nearly completely hidden from view due to thick bandageshttp://dahrjamailiraq.com/gallery/view_photo.php?set_albumName=album33&id=legs holding what is left of his shins together.
“We gave him first aid and requested a transfer because we don’t have any specialists left,” Dr. Aisha tells me, her name changed as requested since doctors are now technically forbidden to talk to the media or allow them to take photos in Iraqi hospitals unless granted permission from the Ministry of Health and its US-advisor.
And even then we are only allowed to talk with “spokespeople” at select hospitals.
Yarmouk would certainly not be on the top of their list of hospitals for the press to visit, as being one of Baghdad’s larger and busiest
hospitals and located in the middle of the capital city the majority of casualties are brought here.
The colonel’s face is scrunched up http://dahrjamailiraq.com/gallery/view_photo.php?set_albumName=album33&id=IP_colonel
as his pain is constant. Involuntary whimpers are audible as he squeezes his eyes closed from time to time, dreaming of relief.
“We sent him to a neurological hospital which couldn’t treat him because all of their specialists have left the country,” Dr. Aisha continues.
Her frustration is expressed in her precisely spoken words, hammering out the details like a veteran on the front lines.
So the colonel was returned to Yarmouk untreated. He’d been guarding a polling station when a suicide bomber detonated nearby. The shrapnel turned his legs into hamburger and left his chest split open.
“I asked him not to leave the house, not to obey the Americans,” his wife who is standing nearby with their little boy and girl tells me,
“But he said that he had to go or the Americans would cut his salary. And also because he said it was his duty.”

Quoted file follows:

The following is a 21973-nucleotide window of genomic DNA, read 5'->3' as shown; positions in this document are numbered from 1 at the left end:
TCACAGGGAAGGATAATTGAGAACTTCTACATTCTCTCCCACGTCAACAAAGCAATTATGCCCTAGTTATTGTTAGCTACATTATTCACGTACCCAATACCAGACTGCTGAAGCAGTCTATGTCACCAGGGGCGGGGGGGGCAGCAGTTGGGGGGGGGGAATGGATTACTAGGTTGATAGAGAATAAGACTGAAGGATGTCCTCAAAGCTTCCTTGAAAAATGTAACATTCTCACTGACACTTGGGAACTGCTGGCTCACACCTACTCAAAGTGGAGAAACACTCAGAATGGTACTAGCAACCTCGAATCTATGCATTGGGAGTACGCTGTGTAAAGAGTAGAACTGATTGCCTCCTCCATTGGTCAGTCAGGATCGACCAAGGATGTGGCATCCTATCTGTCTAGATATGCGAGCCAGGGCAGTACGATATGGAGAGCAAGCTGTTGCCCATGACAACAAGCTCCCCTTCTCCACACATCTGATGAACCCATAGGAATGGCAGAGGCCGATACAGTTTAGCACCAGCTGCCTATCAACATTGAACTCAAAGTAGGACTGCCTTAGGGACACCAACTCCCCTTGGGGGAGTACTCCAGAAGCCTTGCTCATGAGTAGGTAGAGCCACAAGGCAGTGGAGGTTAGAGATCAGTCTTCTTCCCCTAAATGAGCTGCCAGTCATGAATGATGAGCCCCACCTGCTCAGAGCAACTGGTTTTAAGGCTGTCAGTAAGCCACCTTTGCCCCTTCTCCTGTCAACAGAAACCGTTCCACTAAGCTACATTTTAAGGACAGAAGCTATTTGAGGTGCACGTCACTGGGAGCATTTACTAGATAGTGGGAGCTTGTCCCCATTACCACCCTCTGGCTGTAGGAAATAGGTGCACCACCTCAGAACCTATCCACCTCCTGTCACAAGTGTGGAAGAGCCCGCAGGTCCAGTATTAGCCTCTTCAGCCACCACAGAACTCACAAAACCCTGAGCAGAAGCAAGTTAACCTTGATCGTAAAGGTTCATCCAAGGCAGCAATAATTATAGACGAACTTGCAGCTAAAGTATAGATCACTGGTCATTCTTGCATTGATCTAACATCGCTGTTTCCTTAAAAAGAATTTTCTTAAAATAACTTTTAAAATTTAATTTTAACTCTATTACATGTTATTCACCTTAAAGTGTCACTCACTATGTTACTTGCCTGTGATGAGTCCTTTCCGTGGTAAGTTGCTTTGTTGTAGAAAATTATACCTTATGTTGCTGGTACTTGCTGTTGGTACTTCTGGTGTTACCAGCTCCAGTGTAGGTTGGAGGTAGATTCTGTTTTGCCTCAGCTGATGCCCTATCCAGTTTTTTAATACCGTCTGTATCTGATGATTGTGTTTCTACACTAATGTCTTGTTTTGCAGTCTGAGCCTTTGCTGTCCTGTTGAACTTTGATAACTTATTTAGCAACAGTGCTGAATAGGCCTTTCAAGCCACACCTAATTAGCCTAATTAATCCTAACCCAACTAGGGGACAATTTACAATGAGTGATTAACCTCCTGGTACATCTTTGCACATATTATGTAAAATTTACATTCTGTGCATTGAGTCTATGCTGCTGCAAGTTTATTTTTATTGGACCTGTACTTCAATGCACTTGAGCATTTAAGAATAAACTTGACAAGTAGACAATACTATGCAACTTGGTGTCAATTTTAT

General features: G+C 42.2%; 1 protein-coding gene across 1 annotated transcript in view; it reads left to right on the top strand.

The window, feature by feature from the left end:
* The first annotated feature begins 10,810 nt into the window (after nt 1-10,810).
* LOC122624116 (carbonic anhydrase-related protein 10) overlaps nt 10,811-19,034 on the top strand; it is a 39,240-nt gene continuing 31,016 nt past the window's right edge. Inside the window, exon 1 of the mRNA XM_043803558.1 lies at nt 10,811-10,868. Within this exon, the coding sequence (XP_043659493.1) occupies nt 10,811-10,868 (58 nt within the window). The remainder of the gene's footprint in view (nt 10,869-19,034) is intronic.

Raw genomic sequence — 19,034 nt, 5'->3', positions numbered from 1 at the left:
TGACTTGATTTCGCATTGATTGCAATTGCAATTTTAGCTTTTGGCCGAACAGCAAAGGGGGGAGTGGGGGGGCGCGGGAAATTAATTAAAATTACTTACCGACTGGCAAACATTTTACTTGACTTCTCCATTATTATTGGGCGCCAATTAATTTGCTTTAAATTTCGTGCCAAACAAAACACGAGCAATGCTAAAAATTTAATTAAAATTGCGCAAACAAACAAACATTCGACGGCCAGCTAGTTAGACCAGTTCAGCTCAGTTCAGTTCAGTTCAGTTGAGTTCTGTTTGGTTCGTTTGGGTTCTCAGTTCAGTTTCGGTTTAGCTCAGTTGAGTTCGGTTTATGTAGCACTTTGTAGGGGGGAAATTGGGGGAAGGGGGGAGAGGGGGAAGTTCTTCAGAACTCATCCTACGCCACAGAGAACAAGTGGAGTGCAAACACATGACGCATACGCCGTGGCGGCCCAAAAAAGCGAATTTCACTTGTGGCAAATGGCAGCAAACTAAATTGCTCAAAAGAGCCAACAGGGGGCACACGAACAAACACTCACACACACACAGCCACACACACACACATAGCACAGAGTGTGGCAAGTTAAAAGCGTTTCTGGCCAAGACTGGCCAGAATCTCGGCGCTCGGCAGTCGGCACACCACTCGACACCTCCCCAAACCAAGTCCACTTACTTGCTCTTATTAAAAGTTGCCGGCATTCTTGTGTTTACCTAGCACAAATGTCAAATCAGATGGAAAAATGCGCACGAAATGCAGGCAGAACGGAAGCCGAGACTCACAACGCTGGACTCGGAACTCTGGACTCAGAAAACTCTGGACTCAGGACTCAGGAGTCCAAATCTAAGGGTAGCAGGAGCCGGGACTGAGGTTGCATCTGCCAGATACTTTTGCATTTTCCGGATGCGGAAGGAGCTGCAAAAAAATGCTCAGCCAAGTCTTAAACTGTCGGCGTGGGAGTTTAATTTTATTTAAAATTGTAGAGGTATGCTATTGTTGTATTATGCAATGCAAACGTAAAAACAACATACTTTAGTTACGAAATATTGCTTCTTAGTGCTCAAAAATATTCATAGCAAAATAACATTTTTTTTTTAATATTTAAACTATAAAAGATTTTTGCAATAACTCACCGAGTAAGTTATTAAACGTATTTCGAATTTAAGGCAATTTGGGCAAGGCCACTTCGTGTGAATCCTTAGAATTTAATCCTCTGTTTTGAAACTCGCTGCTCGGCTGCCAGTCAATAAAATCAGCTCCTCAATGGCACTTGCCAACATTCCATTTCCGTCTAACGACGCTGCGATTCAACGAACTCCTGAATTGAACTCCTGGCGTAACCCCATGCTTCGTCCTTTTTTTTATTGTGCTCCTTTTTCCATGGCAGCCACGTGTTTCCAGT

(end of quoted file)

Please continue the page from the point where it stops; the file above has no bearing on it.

She looks over to him as another whimper emits from his contorted face, then looks back at me with anger flashing in her weary eyes.
“The Americans told him he should die with his countrymen! God damn them for what they have done to my husband! God damn them for what they have done to Iraq!”
We promptly thank her and hastily leave the room, not wanting to draw more attention to ourselves.
While walking towards the next room down the grimy hallway and broken windows Dr. Aisha waves a fly away from her face, as they constantly buzz around inside the hospital.
“He will probably lose his legs. All we have is rotator doctors and residents since all of our specialists left the country so they wouldn’t
be kidnapped. I’ve been here two days straight without sleep,” she says as a group of nurses approach her to sign several files.
In the next room there is another policeman. His abdomen was blown open by a mortar blast at a polling station…he is holding a blue bandage to his face which caught some shrapnel http://dahrjamailiraq.com/gallery/view_photo.php?set_albumName=album33&id=jahlil_hassan_ip. Tubes run from his stomach off one side of the bed.